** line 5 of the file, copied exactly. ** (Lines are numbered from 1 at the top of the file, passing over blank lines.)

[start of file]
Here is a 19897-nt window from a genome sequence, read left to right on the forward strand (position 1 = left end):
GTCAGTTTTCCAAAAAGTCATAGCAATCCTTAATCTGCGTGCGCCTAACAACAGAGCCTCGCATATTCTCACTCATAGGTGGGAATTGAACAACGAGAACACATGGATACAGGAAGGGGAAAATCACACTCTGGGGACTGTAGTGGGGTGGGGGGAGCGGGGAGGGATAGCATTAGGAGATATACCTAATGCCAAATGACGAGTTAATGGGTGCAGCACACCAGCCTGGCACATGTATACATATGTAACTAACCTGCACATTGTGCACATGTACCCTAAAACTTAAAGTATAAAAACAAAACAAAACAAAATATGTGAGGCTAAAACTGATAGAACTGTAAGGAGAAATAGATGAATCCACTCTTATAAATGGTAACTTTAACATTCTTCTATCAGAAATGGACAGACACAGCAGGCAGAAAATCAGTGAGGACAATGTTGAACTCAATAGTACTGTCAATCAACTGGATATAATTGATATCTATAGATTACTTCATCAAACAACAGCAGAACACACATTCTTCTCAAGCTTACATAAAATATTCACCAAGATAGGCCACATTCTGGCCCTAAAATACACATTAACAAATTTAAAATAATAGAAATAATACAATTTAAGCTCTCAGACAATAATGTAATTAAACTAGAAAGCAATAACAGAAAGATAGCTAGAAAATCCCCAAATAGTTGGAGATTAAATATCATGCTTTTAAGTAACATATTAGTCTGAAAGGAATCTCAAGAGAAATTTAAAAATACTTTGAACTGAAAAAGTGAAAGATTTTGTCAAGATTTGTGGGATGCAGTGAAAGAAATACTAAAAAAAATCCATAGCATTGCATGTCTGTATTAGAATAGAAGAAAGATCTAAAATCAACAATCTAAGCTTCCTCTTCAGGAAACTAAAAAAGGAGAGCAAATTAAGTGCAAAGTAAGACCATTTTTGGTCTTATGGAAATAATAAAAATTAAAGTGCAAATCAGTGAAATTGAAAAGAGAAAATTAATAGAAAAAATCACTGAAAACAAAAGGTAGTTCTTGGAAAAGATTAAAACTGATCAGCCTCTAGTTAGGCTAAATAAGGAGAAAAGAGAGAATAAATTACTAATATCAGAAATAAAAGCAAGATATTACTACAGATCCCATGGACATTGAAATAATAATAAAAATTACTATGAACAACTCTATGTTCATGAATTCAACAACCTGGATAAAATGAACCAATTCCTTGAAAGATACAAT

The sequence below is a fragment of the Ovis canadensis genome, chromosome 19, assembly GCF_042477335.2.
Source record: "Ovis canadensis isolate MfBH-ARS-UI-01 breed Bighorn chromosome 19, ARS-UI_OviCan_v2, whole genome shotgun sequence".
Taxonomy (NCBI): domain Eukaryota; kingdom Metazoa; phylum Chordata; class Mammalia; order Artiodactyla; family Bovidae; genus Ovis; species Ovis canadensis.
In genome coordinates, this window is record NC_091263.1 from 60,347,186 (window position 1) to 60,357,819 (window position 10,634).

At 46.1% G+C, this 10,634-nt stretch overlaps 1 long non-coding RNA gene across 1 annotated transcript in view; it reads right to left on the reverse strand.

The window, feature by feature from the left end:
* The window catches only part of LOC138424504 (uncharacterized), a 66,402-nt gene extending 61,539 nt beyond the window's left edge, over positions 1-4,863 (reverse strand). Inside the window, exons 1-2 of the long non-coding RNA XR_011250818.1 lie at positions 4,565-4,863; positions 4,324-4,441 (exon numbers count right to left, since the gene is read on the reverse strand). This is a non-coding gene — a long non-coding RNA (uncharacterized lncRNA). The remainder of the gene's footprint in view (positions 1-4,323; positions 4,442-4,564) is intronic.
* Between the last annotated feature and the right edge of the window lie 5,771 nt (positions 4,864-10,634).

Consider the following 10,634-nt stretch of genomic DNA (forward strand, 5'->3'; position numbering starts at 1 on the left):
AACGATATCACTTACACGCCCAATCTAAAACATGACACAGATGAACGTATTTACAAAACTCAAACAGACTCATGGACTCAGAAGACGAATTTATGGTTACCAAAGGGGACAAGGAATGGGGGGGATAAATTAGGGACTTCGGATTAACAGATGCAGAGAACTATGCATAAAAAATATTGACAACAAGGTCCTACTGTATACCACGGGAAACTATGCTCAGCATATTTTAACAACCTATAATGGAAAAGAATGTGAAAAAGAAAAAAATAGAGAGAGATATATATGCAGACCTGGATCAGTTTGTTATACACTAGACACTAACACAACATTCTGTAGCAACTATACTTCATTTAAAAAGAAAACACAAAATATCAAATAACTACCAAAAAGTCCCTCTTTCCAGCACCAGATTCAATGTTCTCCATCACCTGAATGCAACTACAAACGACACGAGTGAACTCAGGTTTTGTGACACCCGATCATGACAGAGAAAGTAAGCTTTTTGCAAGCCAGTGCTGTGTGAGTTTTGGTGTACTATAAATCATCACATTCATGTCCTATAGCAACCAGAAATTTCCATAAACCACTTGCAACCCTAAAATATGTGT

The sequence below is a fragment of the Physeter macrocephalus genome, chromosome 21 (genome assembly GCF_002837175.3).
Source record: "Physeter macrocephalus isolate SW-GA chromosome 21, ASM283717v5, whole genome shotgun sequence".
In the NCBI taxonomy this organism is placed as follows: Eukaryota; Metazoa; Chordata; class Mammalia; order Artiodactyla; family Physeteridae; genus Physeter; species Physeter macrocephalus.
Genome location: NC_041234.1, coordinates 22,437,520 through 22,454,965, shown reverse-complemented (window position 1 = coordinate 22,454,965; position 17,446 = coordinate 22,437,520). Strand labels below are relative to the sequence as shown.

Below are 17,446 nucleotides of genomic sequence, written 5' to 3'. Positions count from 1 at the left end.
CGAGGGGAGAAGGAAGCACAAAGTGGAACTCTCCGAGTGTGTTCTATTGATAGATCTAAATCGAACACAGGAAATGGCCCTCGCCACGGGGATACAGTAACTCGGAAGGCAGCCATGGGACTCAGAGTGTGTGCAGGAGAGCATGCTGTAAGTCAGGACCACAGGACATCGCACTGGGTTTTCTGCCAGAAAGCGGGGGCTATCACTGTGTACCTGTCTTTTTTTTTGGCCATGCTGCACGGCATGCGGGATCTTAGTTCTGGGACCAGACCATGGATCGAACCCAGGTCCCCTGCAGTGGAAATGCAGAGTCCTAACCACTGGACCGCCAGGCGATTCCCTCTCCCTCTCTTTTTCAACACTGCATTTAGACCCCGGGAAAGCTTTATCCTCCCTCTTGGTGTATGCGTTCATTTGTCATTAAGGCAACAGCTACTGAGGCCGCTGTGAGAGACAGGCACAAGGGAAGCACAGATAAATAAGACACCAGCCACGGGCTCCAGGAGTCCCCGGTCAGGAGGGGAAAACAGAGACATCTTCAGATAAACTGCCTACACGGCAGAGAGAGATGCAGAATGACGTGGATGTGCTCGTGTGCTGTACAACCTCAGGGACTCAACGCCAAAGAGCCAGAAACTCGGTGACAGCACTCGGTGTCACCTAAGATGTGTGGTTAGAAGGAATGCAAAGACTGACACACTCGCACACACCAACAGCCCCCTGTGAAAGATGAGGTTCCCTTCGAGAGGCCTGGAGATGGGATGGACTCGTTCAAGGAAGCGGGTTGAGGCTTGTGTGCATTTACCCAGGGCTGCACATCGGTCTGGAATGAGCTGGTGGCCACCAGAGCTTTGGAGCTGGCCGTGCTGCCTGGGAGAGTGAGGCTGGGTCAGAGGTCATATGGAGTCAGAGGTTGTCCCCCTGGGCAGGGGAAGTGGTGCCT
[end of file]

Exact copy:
Taxonomy (NCBI): domain Eukaryota; kingdom Metazoa; phylum Chordata; class Mammalia; order Artiodactyla; family Bovidae; genus Ovis; species Ovis canadensis.